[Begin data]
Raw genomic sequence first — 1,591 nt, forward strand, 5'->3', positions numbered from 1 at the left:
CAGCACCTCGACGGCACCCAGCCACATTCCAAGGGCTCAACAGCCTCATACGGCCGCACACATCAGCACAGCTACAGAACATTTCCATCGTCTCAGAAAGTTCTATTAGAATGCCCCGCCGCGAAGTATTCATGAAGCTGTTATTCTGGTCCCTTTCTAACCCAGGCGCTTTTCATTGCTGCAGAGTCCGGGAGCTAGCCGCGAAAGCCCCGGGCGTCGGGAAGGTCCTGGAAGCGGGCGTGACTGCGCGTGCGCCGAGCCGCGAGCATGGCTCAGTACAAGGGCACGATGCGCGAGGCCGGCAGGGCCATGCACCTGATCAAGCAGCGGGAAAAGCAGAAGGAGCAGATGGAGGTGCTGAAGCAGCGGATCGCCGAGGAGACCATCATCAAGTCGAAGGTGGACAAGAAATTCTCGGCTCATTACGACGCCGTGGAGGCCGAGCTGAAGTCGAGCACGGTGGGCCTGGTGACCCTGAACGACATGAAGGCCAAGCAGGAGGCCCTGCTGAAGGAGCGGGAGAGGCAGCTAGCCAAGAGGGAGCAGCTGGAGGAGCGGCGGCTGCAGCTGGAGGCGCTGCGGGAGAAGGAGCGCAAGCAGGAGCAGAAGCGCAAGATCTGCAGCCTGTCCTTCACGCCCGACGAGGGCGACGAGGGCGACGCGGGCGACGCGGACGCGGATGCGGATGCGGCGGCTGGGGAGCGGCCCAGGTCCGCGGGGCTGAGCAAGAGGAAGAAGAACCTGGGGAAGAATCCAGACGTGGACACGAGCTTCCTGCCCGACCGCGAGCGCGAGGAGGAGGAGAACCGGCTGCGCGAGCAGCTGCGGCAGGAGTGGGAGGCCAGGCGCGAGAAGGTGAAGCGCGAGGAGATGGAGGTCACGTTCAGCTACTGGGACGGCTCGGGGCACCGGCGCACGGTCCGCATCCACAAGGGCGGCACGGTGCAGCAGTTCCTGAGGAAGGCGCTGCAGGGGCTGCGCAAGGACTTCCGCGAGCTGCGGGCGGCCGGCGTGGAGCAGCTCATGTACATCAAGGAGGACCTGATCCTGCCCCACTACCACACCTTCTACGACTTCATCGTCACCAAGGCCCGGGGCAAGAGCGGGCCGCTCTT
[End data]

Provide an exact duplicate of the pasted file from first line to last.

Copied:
Raw genomic sequence first — 1,591 nt, forward strand, 5'->3', positions numbered from 1 at the left:
CAGCACCTCGACGGCACCCAGCCACATTCCAAGGGCTCAACAGCCTCATACGGCCGCACACATCAGCACAGCTACAGAACATTTCCATCGTCTCAGAAAGTTCTATTAGAATGCCCCGCCGCGAAGTATTCATGAAGCTGTTATTCTGGTCCCTTTCTAACCCAGGCGCTTTTCATTGCTGCAGAGTCCGGGAGCTAGCCGCGAAAGCCCCGGGCGTCGGGAAGGTCCTGGAAGCGGGCGTGACTGCGCGTGCGCCGAGCCGCGAGCATGGCTCAGTACAAGGGCACGATGCGCGAGGCCGGCAGGGCCATGCACCTGATCAAGCAGCGGGAAAAGCAGAAGGAGCAGATGGAGGTGCTGAAGCAGCGGATCGCCGAGGAGACCATCATCAAGTCGAAGGTGGACAAGAAATTCTCGGCTCATTACGACGCCGTGGAGGCCGAGCTGAAGTCGAGCACGGTGGGCCTGGTGACCCTGAACGACATGAAGGCCAAGCAGGAGGCCCTGCTGAAGGAGCGGGAGAGGCAGCTAGCCAAGAGGGAGCAGCTGGAGGAGCGGCGGCTGCAGCTGGAGGCGCTGCGGGAGAAGGAGCGCAAGCAGGAGCAGAAGCGCAAGATCTGCAGCCTGTCCTTCACGCCCGACGAGGGCGACGAGGGCGACGCGGGCGACGCGGACGCGGATGCGGATGCGGCGGCTGGGGAGCGGCCCAGGTCCGCGGGGCTGAGCAAGAGGAAGAAGAACCTGGGGAAGAATCCAGACGTGGACACGAGCTTCCTGCCCGACCGCGAGCGCGAGGAGGAGGAGAACCGGCTGCGCGAGCAGCTGCGGCAGGAGTGGGAGGCCAGGCGCGAGAAGGTGAAGCGCGAGGAGATGGAGGTCACGTTCAGCTACTGGGACGGCTCGGGGCACCGGCGCACGGTCCGCATCCACAAGGGCGGCACGGTGCAGCAGTTCCTGAGGAAGGCGCTGCAGGGGCTGCGCAAGGACTTCCGCGAGCTGCGGGCGGCCGGCGTGGAGCAGCTCATGTACATCAAGGAGGACCTGATCCTGCCCCACTACCACACCTTCTACGACTTCATCGTCACCAAGGCCCGGGGCAAGAGCGGGCCGCTCTT